The gear count isn’t the problem, but in Sport mode the Mercedes gearbox isn’t as crisp as its should be, and it doesn’t rev-match on downshifts in manual mode – that is, tap the left paddleshifter to go back gears before a corner and the whole car lurches or refuses the request. In the 535i, the throttle automatically blips to smooth out the gear change.
Trip computer consumption read 11.5L/100km after our drive, again in what turned out to be similar conditions and with a similar average speed. Only environmental or hip-pocket enthusiasts wouldn’t choose the twin-turbo V6. Alernatatively, some may just not be able to afford it. Mercedes is hinting at $135-140K pricetag for the E400, the $20K premium over a 535i near-identical to the aforementioned E250 CDI-versus-520d comparison. The E400 will also cost marginally more than the 3.0-litre turbo-diesel E350 CDI which carries over unchanged.
In this mid-life E-Class overhaul, engineers worked on the engines more than the suspension, and for good reason.
Whether equipped with standard steel springs, as in our E250 CDI and E300 Hybrid test cars, or Airmatic air-coil springs on our E400 tester, every E-Class continues to offer the same brilliant blend of ride comfort and quietness on all surfaces.
Even wearing aggressive 35-aspect 18-inch tyres, the standard cars were impressive. But the Airmatic-equipped E400 simply has to be one of the most comfortable cars in the world, with a lovely compliance on even the nastiest roads yet still teamed with wonderfully controlled body movements. Here, the subtle nuances of its Comfort and Sport modes make a BMW’s adaptive-damping equivalent appear a wildly-differing, amateur suspension substitute.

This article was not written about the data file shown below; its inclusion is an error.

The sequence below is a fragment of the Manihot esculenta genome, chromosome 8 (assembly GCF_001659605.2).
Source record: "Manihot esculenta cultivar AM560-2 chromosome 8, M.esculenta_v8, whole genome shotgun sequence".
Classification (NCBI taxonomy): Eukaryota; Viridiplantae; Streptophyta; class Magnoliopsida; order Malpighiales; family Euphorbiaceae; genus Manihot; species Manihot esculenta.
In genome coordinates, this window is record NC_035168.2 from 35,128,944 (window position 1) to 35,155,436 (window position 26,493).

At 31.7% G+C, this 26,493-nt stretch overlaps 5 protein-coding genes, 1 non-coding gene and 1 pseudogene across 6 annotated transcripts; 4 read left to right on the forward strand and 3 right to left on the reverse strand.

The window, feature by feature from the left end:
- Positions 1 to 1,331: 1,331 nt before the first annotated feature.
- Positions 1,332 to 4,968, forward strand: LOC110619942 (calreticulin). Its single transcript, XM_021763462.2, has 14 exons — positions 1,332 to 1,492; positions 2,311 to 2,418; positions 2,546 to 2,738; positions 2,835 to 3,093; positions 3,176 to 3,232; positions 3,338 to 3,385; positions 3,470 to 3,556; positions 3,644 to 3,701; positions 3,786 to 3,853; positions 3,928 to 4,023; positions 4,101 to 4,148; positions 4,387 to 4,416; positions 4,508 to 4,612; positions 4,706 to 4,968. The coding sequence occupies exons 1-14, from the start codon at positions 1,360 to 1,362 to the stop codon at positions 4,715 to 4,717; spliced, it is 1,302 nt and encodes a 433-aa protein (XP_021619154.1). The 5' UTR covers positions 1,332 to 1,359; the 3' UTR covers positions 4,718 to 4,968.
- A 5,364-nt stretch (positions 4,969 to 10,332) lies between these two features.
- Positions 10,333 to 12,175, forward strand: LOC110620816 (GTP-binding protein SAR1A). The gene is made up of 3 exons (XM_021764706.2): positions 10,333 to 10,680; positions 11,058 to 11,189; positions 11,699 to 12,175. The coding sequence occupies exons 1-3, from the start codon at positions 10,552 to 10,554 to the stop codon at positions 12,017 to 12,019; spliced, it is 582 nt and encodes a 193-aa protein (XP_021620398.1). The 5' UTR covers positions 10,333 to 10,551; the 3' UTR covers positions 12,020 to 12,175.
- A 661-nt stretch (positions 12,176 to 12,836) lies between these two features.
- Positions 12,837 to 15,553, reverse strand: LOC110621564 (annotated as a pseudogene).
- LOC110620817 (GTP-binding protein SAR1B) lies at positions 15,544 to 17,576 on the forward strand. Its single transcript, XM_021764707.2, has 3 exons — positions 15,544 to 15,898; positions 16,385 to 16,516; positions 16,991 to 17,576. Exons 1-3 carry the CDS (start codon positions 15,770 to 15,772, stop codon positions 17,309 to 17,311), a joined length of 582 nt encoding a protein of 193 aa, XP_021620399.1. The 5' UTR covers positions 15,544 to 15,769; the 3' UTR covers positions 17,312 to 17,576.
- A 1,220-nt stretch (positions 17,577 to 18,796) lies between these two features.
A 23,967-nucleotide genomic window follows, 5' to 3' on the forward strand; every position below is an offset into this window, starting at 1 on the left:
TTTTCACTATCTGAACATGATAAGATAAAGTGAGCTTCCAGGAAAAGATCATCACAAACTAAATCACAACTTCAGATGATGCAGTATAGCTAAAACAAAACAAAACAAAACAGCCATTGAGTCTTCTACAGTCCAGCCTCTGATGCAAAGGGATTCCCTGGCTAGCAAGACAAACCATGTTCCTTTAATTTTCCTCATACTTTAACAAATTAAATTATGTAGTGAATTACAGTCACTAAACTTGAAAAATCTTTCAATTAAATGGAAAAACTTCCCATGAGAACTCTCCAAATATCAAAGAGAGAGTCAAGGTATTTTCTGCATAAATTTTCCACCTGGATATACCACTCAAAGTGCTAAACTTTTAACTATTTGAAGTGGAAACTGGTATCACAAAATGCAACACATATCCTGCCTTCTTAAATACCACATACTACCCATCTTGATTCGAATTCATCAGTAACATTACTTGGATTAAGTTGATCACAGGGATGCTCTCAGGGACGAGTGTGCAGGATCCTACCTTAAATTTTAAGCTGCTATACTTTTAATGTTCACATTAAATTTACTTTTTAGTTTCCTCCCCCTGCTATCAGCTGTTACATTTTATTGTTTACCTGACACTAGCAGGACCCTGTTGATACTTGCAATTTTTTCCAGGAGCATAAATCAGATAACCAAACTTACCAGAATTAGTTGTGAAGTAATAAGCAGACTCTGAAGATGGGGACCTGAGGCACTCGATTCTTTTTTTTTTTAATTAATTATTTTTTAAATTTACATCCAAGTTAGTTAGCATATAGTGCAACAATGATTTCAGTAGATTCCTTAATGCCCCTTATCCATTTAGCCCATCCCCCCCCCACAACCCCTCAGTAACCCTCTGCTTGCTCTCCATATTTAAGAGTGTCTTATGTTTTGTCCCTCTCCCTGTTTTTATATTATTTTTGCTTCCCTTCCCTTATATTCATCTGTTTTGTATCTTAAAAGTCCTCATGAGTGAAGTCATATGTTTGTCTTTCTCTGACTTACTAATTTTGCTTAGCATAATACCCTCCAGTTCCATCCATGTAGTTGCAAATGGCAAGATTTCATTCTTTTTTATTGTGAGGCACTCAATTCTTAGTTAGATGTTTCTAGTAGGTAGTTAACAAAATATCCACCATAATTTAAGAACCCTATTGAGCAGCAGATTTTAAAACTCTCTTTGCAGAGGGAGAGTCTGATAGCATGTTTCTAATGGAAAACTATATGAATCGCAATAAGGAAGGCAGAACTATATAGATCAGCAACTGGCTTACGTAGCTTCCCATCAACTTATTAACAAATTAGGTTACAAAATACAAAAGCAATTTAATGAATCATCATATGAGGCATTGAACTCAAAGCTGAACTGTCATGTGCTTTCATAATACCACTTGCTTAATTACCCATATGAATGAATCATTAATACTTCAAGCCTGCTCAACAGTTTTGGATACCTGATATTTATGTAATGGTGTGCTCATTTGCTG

Although fuel saving electro-mechanical power steering replaces the previous hydraulic power steering in this E-Class, the consistency, feel and feedback for which modern Mercedes-Benz models are renowned isn’t missing.
Nor is the variable-ratio steering gear, so the steering is quicker to move from one side to the other whether parking (where it is effortless) or driving hard through corners (making it feel agile). Yet when crusing on the highway, the steering is more relaxed, so slight movements on centre don’t result in swapping three lanes…
The steering in the E-Class – like the ride quality – continues to be a masterstroke that trounces all rivals. We don’t have to recite which those are at this point.
In pure handling terms, the E-Class is mostly neutrally balanced, keen and fun, but its front end is nowhere near as pointy as that of a 5 Series, and fast changes of direction are met with more lurching from side to side than that rival or the A6.
But, then, for steering feel and ride comfort, the E-Class trounces those rivals, so there’s a trade-off to be had, and the balance of abilities in the Mercedes-Benz is arguably the best one.
The E-Class is simply a ‘sporting’ sedan, not a sports sedan.
It is unclear how much of the new safety technology Mercedes-Benz Australia will make standard on the new E-Class, or how much each option will cost.
Armed with a freshened range of engines and a classier cabin, however, and with the promise of more equipment for similar prices, the Mercedes-Benz E-Class looks set to secure class leadership against those rivals that we probably don’t need to mention one last time…